Au Vieux Panier: French hotel commissions graffiti artist Tilt to design eye-popping Panic Room | Mail Online By Daily Mail Reporter Updated: 23:30 GMT, 29 February 2012 A French hotel is using street art as a head-spinning design motif. While most might be accustomed to seeing graffiti-lined walls in subway stations or abandoned buildings, owners of Au Vieux Panier hotel in Marseille had other ideas. They commissioned graffiti artist Tilt to design what they call the 'Panic Room'. A restful place to sleep? A hotel in Marseille asked graffiti artist Tilt to design what it calls the 'Panic Room' Au Vieux Panier: French hotel commissions graffiti artist Tilt to design eye-popping Panic Room | Mail Online

Sculptures Popping Out of Paintings - My Modern Metropolis - StumbleUpon

Oh, to have been in Tokyo in June! Shintaro Ohata just finished up a solo exhibition at the Yukari Art Contemprary in Tokyo, Japan. This Hiroshima, Japan-born artist is known for his ability to show us everyday life in a cinematic way. He captures light in his paintings, showering the world, as we know it, with carefully placed strokes of it. "Every ordinary scenery in our daily lives, such as the rising sun, the beauty of a sunset or a glittering road paved with asphalt on a rainy night, becomes something irreplaceable if we think we wouldn’t be able to see them anymore," he told Yukari gallery. "I am creating works to capture lights in our everyday life and record them in the painting.” Sculptures Popping Out of Paintings - My Modern Metropolis - StumbleUpon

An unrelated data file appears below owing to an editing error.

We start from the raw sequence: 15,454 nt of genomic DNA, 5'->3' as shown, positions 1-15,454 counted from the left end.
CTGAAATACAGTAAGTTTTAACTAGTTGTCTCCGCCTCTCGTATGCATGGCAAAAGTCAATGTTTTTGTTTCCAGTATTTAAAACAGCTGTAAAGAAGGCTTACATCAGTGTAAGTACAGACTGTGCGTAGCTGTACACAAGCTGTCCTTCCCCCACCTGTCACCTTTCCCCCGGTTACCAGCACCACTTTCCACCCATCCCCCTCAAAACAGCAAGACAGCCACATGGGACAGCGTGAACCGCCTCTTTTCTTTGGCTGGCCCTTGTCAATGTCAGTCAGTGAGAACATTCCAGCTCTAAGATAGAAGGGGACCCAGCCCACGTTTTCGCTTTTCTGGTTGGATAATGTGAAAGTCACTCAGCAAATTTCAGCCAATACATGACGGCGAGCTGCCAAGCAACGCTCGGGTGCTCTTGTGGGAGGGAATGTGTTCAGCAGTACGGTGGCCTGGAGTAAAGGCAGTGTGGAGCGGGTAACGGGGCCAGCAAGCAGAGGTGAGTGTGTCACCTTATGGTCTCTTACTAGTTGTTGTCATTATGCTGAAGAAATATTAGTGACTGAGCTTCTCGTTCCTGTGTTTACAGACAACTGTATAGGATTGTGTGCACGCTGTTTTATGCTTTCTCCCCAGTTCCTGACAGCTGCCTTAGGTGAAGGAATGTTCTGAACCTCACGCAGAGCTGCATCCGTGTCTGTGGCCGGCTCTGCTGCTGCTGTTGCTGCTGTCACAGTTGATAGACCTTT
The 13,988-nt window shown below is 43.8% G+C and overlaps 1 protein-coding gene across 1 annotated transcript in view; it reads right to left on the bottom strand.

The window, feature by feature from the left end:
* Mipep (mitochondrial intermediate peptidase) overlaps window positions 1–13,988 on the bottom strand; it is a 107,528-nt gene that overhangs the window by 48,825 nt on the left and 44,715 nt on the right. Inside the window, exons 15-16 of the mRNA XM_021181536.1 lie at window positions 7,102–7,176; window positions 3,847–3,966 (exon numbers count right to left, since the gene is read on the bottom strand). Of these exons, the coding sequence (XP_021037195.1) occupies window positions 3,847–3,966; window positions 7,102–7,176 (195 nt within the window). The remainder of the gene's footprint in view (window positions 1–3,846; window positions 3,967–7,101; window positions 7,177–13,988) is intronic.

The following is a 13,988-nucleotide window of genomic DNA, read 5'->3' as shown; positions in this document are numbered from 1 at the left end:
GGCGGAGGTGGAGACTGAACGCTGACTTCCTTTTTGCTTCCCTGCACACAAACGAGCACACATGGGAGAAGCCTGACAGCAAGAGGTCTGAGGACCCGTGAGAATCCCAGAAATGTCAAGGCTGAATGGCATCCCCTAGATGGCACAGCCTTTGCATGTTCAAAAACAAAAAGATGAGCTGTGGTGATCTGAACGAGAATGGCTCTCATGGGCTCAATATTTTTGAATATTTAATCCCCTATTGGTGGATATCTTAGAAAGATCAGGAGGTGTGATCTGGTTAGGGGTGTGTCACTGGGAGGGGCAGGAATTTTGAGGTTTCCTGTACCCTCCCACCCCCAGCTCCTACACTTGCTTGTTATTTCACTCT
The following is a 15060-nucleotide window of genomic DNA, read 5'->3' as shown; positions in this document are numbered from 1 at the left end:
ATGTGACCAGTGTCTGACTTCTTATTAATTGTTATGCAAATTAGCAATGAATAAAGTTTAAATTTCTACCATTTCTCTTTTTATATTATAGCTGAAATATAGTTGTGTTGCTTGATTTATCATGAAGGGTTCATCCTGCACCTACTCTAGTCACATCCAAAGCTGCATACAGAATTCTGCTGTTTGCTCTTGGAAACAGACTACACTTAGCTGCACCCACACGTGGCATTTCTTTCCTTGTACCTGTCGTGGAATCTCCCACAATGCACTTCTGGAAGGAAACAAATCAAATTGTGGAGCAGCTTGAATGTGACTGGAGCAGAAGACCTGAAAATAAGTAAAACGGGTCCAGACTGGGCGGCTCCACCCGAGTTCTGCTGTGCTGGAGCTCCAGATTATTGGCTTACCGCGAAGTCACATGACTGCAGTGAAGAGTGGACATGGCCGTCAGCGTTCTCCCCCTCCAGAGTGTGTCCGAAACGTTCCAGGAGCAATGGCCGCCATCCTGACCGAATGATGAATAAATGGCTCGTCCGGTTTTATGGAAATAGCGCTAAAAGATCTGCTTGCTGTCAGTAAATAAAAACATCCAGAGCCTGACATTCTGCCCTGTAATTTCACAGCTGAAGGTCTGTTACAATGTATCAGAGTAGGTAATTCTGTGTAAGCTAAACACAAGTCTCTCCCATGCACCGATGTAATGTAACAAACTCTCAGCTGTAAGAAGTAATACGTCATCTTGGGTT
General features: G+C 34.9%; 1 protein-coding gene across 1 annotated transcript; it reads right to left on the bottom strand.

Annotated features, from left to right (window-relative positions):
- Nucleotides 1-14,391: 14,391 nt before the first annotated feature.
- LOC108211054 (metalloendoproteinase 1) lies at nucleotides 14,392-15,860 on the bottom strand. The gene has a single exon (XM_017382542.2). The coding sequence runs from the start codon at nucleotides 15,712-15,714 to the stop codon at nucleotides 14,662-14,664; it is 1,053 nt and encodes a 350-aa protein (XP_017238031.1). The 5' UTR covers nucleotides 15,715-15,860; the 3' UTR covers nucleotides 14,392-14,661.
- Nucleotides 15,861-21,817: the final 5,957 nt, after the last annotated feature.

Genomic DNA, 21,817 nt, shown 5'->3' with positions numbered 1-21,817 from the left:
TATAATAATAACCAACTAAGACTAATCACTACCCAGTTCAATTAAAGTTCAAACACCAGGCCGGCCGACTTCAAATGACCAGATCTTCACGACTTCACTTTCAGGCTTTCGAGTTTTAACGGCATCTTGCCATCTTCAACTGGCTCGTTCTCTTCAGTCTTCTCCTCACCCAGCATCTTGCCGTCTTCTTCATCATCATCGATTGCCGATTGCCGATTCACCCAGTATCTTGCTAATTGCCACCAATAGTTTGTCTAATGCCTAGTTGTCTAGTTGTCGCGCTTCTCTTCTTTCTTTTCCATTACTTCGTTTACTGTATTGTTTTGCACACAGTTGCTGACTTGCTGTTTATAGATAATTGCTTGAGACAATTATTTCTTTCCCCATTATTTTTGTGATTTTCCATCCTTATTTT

Quilling - Turning Paper Strips into Intricate Artworks | Oddity Central - Collecting Oddities - StumbleUpon

Quilling - Turning Paper Strips into Intricate Artworks | Oddity Central - Collecting Oddities - StumbleUpon

Quilling has been around for hundreds of years, but it’s still as impressive and popular now as it was during the Renaissance. The art of quilling first became popular during the Renaissance, when nuns and monks would use it to roll gold-gilded paper and decorate religious objects, as an alternative to the expensive gold filigree. Later, during the 18th and 19th centuries, it became a favorite pass-time of English ladies who created wonderful decorations for their furniture and candles, through quilling. Basically, the quilling process consists of cutting strips of paper, and rolling them with a special tool. It sounds simple enough, but special skill is required to create more advanced shapes like marquises, arrowheads or holly leaves. All through the years, the art of quilling has remained almost unchanged, but new specialty supplies now allow quilling masters to create anything from detailed 3-D figures to wall-sized museum installations.
peter stanick